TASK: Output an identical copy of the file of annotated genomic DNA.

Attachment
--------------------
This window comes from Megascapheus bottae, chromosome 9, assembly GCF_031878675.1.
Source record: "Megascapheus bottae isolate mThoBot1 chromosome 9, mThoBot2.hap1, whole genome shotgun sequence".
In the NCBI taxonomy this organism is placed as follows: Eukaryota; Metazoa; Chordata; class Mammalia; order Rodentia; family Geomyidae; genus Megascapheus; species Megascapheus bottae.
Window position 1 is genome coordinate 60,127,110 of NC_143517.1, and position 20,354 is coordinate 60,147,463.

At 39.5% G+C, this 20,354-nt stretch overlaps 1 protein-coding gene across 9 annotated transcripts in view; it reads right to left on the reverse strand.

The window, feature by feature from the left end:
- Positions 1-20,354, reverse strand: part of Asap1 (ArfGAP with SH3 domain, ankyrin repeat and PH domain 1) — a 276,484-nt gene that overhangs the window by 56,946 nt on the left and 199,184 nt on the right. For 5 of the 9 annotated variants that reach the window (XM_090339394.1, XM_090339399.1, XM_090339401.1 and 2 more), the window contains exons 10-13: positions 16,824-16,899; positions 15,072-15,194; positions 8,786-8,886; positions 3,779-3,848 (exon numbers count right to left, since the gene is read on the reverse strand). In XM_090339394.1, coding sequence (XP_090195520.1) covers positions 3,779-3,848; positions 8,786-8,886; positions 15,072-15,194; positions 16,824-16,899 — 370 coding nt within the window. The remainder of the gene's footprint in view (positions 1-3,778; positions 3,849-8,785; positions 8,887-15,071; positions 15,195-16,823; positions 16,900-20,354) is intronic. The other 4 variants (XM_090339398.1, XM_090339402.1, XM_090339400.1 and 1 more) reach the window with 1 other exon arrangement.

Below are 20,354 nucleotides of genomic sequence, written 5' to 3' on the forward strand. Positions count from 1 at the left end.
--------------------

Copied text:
This window comes from Megascapheus bottae, chromosome 9, assembly GCF_031878675.1.
Source record: "Megascapheus bottae isolate mThoBot1 chromosome 9, mThoBot2.hap1, whole genome shotgun sequence".
In the NCBI taxonomy this organism is placed as follows: Eukaryota; Metazoa; Chordata; class Mammalia; order Rodentia; family Geomyidae; genus Megascapheus; species Megascapheus bottae.
Window position 1 is genome coordinate 60,127,110 of NC_143517.1, and position 20,354 is coordinate 60,147,463.

At 39.5% G+C, this 20,354-nt stretch overlaps 1 protein-coding gene across 9 annotated transcripts in view; it reads right to left on the reverse strand.

The window, feature by feature from the left end:
- Positions 1-20,354, reverse strand: part of Asap1 (ArfGAP with SH3 domain, ankyrin repeat and PH domain 1) — a 276,484-nt gene that overhangs the window by 56,946 nt on the left and 199,184 nt on the right. For 5 of the 9 annotated variants that reach the window (XM_090339394.1, XM_090339399.1, XM_090339401.1 and 2 more), the window contains exons 10-13: positions 16,824-16,899; positions 15,072-15,194; positions 8,786-8,886; positions 3,779-3,848 (exon numbers count right to left, since the gene is read on the reverse strand). In XM_090339394.1, coding sequence (XP_090195520.1) covers positions 3,779-3,848; positions 8,786-8,886; positions 15,072-15,194; positions 16,824-16,899 — 370 coding nt within the window. The remainder of the gene's footprint in view (positions 1-3,778; positions 3,849-8,785; positions 8,887-15,071; positions 15,195-16,823; positions 16,900-20,354) is intronic. The other 4 variants (XM_090339398.1, XM_090339402.1, XM_090339400.1 and 1 more) reach the window with 1 other exon arrangement.

Below are 20,354 nucleotides of genomic sequence, written 5' to 3' on the forward strand. Positions count from 1 at the left end.